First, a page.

It pleases me to bring life back to a fallen tree using it to create something new. My early experiences with the woodturning lathe was love/hate. I enjoyed working at the machine but was usually not satisfied with the results. Making functional bowls was uninspiring as the next bowl always looked like the last one. I now find satisfaction turning pieces that retain the natural characteristics of the tree. In addition to beautiful grain patterns I like to include bark, knots and even insect holes found in the wood. Once I have decided on the shape I want to create, my goal is to expose and enhance those natural features. I want the viewer to be reminded that this object was once part of a living tree.
My grandfather was a high school industrial arts (shop) teacher. He had a small woodworking shop attached to his garage in which I spent many hours playing submarine commander. At around age 90 he gave up woodworking and I was the recipient of his tools. But not his talent. I enjoyed learning about the tools and making useful things with them. It was many years later that I discovered the wood turning lathe. Woodworking requires square corners and tight joints. Wood turning allows for much more creative expression, which I enjoy.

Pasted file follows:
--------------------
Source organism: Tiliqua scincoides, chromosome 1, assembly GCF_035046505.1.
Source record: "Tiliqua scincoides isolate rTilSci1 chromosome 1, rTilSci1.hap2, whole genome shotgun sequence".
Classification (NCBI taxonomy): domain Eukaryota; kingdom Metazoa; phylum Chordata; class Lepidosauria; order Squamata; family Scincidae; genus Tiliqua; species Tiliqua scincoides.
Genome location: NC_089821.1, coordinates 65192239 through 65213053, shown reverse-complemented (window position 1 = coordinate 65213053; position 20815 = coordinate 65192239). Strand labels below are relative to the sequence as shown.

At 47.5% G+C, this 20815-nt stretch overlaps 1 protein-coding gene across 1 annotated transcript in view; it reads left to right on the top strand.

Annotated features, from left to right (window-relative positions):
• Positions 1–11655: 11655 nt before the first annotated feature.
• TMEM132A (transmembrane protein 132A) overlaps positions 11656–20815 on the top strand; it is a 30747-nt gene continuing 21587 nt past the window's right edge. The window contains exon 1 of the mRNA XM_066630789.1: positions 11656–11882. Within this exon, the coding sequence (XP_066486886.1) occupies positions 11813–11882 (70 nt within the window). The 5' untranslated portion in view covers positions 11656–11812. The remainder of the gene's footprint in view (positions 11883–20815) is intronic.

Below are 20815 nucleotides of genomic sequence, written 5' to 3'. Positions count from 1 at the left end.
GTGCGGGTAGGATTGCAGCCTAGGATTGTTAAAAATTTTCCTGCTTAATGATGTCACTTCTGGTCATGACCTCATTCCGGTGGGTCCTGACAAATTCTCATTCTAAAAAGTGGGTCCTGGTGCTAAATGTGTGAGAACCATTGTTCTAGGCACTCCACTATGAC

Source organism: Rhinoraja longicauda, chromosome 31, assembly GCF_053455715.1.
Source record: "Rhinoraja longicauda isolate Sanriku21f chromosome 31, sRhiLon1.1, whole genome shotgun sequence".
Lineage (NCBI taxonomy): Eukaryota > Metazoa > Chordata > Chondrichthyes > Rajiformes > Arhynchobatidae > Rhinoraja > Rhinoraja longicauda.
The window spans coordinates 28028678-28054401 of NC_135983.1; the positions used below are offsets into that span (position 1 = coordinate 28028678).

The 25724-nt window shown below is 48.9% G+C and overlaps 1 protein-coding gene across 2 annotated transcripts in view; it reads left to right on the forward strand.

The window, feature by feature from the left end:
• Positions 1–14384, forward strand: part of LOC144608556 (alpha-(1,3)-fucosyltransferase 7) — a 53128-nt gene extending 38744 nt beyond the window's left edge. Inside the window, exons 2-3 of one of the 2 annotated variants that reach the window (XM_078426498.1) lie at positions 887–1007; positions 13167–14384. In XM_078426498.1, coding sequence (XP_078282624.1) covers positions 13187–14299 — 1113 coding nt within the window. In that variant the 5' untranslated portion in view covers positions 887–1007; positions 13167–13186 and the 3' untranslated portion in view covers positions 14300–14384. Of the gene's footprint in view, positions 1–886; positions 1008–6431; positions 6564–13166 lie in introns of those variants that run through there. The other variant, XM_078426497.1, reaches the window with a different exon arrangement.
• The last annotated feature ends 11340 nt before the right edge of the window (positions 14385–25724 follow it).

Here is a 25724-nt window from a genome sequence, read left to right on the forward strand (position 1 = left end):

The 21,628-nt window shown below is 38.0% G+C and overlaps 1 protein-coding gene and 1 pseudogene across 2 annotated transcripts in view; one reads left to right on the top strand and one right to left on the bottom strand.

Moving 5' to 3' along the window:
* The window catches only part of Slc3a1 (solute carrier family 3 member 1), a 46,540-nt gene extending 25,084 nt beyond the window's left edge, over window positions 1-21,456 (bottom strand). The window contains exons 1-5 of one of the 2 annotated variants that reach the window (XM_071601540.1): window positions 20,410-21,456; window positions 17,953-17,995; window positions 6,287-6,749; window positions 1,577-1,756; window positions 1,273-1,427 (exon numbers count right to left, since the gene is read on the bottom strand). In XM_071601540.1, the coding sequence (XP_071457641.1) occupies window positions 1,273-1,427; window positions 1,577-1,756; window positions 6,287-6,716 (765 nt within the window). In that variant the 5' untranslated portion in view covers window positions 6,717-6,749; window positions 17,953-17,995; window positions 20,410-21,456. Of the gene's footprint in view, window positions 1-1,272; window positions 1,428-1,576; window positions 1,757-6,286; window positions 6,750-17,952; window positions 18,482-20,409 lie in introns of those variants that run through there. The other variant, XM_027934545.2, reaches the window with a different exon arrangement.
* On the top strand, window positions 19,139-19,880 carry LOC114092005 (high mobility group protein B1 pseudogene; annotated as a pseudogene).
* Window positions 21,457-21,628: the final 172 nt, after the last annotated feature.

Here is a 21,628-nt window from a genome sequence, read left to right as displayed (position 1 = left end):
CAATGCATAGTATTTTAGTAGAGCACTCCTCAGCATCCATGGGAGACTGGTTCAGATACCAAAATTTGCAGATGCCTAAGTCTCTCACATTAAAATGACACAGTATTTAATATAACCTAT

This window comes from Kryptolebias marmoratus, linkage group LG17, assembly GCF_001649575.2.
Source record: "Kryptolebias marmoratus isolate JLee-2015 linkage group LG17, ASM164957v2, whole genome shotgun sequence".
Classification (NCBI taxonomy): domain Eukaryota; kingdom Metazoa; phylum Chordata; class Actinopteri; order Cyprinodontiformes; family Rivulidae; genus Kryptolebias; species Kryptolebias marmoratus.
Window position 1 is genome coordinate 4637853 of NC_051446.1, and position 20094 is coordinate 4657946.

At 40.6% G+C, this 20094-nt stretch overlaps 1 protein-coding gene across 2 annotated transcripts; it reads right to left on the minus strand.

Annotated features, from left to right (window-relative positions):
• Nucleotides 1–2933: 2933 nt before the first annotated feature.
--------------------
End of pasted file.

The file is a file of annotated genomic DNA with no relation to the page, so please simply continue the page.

After 37 years of hospital administrative work I retired in 2010. Since then I have attended several regional and national symposiums and am currently a member of the American Association of Woodturners and two central Illinois clubs.